Kroll and Hafnia-Haand appeal from the order of February 7, 1977.

This case involves the application of Wisconsin's long-arm statute to an overseas manufacturer in a products liability setting. It is the position of Mayco, defendant and third-party plaintiff, that the Wisconsin court has personal jurisdiction over Kroll, the Danish crane manufacturer, and Hafnia-Haand, Kroll's liability insurer, under secs. 262.05(4) (a) and (b) and 10(b), Stats. (1973). The applicable language of this statute is as follows:

"262.05 Personal jurisdiction, grounds for generally. A court of this state having jurisdiction of the subject matter has jurisdiction over a person served in an action pursuant to s. 262.06 under any of the following circumstances:

". . .

"(4) LOCAL INJURY; FOREIGN ACT. In any action claiming injury to person or property within this state arising out of an act or omission outside this state by the defendant, provided in addition that at the time of the injury either:

"(a) Solicitation or service activities were carried on within this state by or on behalf of the defendant; or

"(b) Products, materials or things processed, serviced or manufactured by the defendant were used or consumed within this state in the ordinary course of trade.

". . .

"(10) INSURANCE OR INSURERS. In any action which arises out of a promise made anywhere to the plaintiff or some third party by the defendant to insure upon or against the happening of an event and in addition either:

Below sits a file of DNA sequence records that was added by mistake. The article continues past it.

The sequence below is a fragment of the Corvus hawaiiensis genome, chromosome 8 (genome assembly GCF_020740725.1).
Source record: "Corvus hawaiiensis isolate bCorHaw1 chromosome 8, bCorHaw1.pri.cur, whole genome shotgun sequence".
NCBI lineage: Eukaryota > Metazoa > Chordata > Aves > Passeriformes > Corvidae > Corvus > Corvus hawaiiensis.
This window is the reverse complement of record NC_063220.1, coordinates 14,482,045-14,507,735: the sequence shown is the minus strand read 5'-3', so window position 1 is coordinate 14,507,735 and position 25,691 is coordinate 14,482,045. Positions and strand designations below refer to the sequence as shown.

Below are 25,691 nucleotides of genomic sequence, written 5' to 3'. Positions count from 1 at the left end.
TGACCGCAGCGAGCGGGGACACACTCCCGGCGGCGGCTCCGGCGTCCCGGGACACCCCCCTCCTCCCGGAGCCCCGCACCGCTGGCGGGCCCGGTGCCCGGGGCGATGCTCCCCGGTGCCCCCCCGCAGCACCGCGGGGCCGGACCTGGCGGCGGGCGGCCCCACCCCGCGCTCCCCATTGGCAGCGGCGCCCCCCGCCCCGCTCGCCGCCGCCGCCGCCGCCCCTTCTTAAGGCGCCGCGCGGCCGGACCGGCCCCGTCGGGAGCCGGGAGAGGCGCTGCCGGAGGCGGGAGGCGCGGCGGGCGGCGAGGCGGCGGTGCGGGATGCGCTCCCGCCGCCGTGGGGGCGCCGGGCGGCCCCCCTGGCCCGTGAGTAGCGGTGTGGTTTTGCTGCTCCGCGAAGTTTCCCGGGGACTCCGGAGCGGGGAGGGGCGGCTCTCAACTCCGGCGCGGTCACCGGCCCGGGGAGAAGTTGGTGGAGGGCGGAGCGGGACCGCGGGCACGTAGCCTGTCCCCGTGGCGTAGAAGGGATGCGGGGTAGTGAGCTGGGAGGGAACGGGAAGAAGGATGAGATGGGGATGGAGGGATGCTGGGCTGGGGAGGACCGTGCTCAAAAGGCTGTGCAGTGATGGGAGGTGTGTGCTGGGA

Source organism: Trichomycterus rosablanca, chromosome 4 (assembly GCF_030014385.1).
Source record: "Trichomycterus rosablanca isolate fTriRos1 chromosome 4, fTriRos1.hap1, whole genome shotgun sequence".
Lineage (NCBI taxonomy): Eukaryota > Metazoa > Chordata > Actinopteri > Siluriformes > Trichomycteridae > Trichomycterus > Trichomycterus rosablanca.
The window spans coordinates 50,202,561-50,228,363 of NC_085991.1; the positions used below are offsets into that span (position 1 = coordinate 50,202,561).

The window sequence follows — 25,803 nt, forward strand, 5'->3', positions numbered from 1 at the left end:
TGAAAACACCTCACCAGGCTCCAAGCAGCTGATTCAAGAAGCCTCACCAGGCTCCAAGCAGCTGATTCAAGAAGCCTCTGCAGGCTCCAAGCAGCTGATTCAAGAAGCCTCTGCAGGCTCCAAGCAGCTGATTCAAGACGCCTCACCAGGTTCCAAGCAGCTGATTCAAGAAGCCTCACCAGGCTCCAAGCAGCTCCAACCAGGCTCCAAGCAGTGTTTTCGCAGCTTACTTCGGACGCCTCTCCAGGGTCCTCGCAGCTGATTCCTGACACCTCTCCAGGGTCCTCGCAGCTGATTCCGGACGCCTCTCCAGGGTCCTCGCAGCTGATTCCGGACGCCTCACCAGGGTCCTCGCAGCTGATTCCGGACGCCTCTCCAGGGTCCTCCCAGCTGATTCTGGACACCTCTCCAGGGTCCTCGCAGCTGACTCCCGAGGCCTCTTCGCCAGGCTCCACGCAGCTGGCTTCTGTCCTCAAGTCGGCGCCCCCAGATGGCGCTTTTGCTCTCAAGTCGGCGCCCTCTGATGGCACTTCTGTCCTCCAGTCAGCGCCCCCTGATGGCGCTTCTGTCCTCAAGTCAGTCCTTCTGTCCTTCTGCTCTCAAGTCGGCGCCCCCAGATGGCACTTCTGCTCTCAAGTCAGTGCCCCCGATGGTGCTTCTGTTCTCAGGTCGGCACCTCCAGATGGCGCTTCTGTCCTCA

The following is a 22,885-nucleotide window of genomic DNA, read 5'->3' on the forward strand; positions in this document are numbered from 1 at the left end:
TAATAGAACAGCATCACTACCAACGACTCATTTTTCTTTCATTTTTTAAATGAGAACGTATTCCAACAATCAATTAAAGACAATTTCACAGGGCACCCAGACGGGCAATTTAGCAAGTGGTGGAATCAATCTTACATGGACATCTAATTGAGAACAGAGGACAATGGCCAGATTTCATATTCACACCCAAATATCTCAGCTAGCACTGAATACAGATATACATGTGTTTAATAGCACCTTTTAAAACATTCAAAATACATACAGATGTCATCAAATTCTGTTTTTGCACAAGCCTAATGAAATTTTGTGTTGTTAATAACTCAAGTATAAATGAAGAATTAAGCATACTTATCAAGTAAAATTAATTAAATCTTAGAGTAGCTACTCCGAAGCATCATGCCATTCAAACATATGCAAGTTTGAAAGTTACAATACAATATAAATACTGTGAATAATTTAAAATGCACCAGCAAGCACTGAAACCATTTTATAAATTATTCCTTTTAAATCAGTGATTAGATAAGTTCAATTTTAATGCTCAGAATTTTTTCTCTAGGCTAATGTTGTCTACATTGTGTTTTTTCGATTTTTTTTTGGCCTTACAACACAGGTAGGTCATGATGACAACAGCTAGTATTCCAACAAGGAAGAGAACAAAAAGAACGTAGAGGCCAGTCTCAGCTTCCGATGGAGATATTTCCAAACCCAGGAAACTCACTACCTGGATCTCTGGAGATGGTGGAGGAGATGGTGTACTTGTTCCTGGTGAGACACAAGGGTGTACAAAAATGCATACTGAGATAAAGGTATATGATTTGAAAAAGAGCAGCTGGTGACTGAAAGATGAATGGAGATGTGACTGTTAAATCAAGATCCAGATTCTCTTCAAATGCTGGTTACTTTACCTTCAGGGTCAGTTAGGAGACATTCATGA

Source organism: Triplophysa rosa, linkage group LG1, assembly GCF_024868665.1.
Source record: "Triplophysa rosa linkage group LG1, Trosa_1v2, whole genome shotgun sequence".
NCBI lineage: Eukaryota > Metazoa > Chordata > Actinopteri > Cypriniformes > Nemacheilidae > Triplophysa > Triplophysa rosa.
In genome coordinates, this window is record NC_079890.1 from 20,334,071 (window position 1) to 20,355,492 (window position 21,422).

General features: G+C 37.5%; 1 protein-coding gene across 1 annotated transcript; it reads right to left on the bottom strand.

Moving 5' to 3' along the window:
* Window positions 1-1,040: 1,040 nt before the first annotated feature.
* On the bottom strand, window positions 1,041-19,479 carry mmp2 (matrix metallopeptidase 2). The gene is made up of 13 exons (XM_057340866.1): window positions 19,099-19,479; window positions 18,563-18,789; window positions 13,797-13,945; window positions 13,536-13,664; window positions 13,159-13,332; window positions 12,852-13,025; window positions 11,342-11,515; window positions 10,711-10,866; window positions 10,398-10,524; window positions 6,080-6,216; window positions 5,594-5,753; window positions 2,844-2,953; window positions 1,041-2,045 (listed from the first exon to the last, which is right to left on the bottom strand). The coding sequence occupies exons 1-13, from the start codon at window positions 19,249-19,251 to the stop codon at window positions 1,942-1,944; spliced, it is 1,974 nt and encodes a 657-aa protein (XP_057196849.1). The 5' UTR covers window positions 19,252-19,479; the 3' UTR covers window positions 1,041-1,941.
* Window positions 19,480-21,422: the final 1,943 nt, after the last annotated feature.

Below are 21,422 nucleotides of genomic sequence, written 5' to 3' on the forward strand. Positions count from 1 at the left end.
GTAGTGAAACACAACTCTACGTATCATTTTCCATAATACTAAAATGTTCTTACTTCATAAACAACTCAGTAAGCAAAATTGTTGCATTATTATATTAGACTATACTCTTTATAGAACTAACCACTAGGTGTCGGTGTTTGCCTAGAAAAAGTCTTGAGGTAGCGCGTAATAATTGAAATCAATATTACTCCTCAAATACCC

". . .

"(b) The event out of which the cause of action is claimed to arise occurred within this state, regardless of where the person insured resided." (Ren. sec. 801.05, Stats.)

*396 [2, 3]

The burden in a jurisdictional heading is on the plaintiff to establish that under the long-arm statute the Wisconsin courts have jurisdiction over the foreign corporation.[3] Nonetheless, as was noted in Stevens v. White Motor Corp., 77 Wis. 2d 64, 74, 252 N.W.2d 88 (1977), "This court has indicated that statutes regulating long-arm jurisdiction are to be given a liberal construction in favor of the exercise of jurisdiction. See Huck v. Chicago, St. P., M. & O. Ry., 4 Wis. 2d 132, 137, 90 N.W.2d 154 (1958); Flambeau Plastics Corp., supra, at 464."

[4, 5]

After a jurisdictional hearing held pursuant to sec. 262.16, Stats. (1973),[4] the trial court concluded in a memorandum decision that it had jurisdiction over the overseas corporations. This conclusion was based on a determination that the jurisdictional facts required by sec. 262.05(4) (b), Stats. (1973), were present. The trial court's findings must be accepted unless against the great weight and clear preponderance of the evidence.[5]

[6]

The revision notes of the Judicial Council's reporter, Professor G. W. Foster, Jr., summarize the contacts sufficient to permit the exercise of Wisconsin's jurisdiction under the long-arm statute. The notes, cited in Fields v. Playboy Club of Lake Geneva, Inc., 75 Wis. 2d 644, 651, 250 N.W.2d 311 (1977), declare as follows:

"`Three jurisdictional facts are required by this subsection: (i) an act or omission outside the state by the *397 defendant or his agent; (ii) an injury to person or property within the state which is claimed to arise out of the foreign act or omission; and (iii) some additional contact, not necessarily related to the injury sued on, which links the defendant to the state....' Wis. Annot., 1960, p. 1234."